Junctions between the emitters and the bases of the transistors Q1 and Q2 operate as diodes. The emitter area of Q1 is typically larger than the emitter area of Q2, where K is a ratio of the emitter area of Q1 divided by the emitter area of Q2. Amplifier A forces the voltage potentials V1=V2. Since the resistances R1=R2, the current flowing into the transistor Q1 is equal to the current flowing into the transistor Q2. Therefore,
ΔV be =|V be(Q 2)|−|Vbe(Q 1)=V T ln(K)
V bg =V(R var)+V(R 2)+|V be(Q 2)|

ΔVbe is applied across the resistance R3 to establish a proportional to absolute temperature (PTAT) voltage. The voltages V(Rvar) and V(R2) have positive temperature coefficients. |Vbe(Q3)| has a negative temperature coefficient. Therefore, Vbg has a net temperature coefficient of approximately zero. The resistor Rvar is adjusted to change Vbg and its temperature coefficient.

The accuracy of Vbg is related to the emitter area ratio K and the emitter area. Generally as the emitter area and the emitter area ratio K increases, the accuracy of the BG circuit also increases. As used herein, the term accuracy is used to reflect the variations that occur due to process. Higher accuracy refers to increasing invariance to process. Lower accuracy refers to increasing variance to process.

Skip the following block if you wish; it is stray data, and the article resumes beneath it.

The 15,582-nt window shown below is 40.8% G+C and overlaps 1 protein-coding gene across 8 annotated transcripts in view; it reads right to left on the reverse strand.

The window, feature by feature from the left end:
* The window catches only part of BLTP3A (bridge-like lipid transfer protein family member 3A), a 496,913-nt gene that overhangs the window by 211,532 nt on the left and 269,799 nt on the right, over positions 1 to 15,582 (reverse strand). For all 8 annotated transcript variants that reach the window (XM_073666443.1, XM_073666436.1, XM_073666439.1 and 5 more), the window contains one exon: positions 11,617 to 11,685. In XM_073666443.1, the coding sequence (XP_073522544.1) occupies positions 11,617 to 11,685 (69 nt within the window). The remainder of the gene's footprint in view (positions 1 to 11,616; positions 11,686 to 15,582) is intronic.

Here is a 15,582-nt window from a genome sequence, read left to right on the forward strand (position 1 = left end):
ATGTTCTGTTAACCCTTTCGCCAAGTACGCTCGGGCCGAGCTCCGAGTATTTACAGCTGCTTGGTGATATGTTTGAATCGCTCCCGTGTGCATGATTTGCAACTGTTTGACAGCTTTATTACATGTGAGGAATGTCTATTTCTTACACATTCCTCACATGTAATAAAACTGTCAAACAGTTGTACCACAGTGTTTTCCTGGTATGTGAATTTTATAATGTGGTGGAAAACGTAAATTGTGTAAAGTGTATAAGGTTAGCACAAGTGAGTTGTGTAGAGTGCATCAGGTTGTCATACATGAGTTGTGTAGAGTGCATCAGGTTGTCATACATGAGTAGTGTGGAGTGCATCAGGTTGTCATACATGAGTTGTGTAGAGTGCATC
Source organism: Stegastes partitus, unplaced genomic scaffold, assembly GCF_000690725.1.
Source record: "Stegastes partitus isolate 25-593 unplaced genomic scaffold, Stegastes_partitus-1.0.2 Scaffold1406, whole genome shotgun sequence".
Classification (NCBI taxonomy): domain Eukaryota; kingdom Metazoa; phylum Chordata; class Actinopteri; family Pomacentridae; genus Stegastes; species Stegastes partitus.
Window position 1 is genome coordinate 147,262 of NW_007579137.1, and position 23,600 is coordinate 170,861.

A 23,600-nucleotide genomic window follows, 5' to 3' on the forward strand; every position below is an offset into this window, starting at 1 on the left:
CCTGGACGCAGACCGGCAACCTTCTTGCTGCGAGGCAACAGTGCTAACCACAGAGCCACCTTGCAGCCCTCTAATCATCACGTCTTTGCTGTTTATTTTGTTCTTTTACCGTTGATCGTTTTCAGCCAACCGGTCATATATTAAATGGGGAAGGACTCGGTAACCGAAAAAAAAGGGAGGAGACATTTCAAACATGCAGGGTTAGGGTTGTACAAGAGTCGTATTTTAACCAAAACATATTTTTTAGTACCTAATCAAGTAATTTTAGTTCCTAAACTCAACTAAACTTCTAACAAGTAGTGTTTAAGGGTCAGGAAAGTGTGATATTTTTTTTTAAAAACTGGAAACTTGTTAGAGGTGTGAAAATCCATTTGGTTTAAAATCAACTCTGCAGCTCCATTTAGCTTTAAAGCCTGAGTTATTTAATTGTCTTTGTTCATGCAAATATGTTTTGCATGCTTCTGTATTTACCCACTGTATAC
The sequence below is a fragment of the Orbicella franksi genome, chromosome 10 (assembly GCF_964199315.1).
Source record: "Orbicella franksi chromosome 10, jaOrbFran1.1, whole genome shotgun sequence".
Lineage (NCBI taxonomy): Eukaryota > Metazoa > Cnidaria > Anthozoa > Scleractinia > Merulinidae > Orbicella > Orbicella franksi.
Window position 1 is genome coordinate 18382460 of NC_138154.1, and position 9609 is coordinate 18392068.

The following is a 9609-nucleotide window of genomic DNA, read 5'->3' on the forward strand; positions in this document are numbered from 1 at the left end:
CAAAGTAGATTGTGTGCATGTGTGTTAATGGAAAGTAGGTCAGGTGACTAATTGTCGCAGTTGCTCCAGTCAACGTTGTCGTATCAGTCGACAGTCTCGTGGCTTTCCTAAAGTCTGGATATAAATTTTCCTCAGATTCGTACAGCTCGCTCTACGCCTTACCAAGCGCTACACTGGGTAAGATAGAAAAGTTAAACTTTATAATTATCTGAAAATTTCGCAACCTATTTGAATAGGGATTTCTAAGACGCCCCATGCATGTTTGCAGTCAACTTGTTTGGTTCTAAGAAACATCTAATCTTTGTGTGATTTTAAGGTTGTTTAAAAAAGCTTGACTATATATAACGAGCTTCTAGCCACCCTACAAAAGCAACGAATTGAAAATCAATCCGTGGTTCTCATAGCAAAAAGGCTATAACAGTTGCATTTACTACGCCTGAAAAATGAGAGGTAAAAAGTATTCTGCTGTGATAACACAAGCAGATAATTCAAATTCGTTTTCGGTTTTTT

While increasing accuracy, the power dissipation of the transistor also increases with the area of the emitter. Therefore, the increased precision of the BG circuit is accompanied by an increase in power dissipation. Therefore, circuit designers must tradeoff accuracy and power dissipation.

SUMMARY OF THE INVENTION

A band gap voltage reference circuit comprises a first band gap (BG) circuit that generates a first BG voltage potential. A second BG circuit includes a variable resistance and outputs a second BG voltage potential that is related to a value of said variable resistance. A calibration circuit communicates with said first and second BG circuits, adjusts said variable resistance based on said first BG voltage potential and said second BG voltage potential, and selectively shuts down said first BG circuit.